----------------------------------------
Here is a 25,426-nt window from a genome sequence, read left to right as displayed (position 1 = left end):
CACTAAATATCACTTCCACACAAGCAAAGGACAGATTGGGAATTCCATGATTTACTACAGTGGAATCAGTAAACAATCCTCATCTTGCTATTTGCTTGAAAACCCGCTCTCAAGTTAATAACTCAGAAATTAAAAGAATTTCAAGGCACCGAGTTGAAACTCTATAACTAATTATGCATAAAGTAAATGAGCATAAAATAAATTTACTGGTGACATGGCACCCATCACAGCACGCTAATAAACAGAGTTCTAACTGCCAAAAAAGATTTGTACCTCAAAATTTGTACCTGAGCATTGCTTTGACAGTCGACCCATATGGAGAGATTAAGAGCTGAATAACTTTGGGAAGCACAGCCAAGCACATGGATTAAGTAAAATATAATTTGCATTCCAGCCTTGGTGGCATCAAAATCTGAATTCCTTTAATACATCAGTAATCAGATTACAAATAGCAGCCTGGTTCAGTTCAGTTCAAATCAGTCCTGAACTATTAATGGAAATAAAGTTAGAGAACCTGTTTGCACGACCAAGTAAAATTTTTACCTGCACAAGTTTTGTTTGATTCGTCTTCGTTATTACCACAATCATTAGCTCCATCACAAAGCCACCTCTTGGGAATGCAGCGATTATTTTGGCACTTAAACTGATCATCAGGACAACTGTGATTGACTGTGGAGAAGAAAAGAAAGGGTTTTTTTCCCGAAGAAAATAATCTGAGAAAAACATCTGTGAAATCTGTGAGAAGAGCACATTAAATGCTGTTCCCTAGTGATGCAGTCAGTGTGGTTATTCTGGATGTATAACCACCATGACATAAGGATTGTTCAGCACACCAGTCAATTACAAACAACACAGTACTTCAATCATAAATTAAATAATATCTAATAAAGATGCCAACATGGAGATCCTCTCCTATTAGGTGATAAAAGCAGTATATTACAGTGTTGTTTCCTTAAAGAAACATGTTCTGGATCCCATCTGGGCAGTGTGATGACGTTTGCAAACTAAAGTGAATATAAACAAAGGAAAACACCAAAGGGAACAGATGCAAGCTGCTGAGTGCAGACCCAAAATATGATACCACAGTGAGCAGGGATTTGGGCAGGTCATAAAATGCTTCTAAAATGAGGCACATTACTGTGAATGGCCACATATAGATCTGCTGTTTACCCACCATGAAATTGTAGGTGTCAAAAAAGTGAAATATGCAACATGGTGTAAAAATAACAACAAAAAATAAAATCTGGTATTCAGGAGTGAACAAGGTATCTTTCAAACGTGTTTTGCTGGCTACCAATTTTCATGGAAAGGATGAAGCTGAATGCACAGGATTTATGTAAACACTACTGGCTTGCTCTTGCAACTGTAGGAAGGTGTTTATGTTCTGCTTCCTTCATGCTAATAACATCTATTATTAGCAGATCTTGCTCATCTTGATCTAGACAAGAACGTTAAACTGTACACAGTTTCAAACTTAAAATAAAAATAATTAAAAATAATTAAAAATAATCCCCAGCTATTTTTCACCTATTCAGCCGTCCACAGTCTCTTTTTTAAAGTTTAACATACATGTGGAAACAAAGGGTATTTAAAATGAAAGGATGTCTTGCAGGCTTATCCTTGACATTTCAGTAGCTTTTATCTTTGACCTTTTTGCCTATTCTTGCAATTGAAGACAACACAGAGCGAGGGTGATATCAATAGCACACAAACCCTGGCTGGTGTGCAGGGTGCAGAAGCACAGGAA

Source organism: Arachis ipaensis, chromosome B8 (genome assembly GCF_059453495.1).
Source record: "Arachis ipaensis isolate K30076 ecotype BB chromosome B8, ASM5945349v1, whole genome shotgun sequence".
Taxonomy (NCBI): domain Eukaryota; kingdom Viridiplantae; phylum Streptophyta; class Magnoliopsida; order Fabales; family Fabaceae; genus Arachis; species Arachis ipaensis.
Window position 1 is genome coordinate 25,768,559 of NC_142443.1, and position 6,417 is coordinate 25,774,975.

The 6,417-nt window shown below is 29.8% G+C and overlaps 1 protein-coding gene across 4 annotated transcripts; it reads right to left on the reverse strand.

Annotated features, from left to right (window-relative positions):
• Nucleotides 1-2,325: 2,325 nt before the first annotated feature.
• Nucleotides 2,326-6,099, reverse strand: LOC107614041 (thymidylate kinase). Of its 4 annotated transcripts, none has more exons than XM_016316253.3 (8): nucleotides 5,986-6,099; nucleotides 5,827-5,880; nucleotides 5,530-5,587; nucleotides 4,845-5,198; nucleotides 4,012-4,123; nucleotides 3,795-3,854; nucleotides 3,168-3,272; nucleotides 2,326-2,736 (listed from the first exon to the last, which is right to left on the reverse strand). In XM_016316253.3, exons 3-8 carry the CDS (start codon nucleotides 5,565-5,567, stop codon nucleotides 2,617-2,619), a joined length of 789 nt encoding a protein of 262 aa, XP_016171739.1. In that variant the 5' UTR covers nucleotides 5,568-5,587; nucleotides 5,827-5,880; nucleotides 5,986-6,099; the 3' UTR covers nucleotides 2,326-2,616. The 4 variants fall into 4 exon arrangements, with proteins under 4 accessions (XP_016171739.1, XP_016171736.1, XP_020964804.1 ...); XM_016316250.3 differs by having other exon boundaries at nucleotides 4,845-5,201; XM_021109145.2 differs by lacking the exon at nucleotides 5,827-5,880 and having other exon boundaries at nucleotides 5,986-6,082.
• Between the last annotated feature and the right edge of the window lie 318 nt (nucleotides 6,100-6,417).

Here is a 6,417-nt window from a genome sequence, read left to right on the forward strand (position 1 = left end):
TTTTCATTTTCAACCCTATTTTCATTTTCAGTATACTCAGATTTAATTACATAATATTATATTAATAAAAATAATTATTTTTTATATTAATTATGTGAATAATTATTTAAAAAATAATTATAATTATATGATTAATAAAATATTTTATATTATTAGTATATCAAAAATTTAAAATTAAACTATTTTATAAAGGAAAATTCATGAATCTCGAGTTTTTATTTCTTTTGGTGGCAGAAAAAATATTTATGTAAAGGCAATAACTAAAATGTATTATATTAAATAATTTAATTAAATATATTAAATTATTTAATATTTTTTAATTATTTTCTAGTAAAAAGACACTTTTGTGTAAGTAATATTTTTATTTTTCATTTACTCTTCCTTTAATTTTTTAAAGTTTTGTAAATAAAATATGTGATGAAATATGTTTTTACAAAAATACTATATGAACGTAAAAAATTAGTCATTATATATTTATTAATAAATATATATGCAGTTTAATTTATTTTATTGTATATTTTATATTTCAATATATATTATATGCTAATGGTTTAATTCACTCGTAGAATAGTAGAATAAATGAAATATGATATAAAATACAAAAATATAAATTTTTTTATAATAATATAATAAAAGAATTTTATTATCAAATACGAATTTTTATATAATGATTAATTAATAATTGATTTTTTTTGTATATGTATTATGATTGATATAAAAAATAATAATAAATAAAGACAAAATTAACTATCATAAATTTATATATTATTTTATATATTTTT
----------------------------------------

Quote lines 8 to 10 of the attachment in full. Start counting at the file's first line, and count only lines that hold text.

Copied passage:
Annotated features, from left to right (window-relative positions):
• Nucleotides 1-2,325: 2,325 nt before the first annotated feature.
• Nucleotides 2,326-6,099, reverse strand: LOC107614041 (thymidylate kinase). Of its 4 annotated transcripts, none has more exons than XM_016316253.3 (8): nucleotides 5,986-6,099; nucleotides 5,827-5,880; nucleotides 5,530-5,587; nucleotides 4,845-5,198; nucleotides 4,012-4,123; nucleotides 3,795-3,854; nucleotides 3,168-3,272; nucleotides 2,326-2,736 (listed from the first exon to the last, which is right to left on the reverse strand). In XM_016316253.3, exons 3-8 carry the CDS (start codon nucleotides 5,565-5,567, stop codon nucleotides 2,617-2,619), a joined length of 789 nt encoding a protein of 262 aa, XP_016171739.1. In that variant the 5' UTR covers nucleotides 5,568-5,587; nucleotides 5,827-5,880; nucleotides 5,986-6,099; the 3' UTR covers nucleotides 2,326-2,616. The 4 variants fall into 4 exon arrangements, with proteins under 4 accessions (XP_016171739.1, XP_016171736.1, XP_020964804.1 ...); XM_016316250.3 differs by having other exon boundaries at nucleotides 4,845-5,201; XM_021109145.2 differs by lacking the exon at nucleotides 5,827-5,880 and having other exon boundaries at nucleotides 5,986-6,082.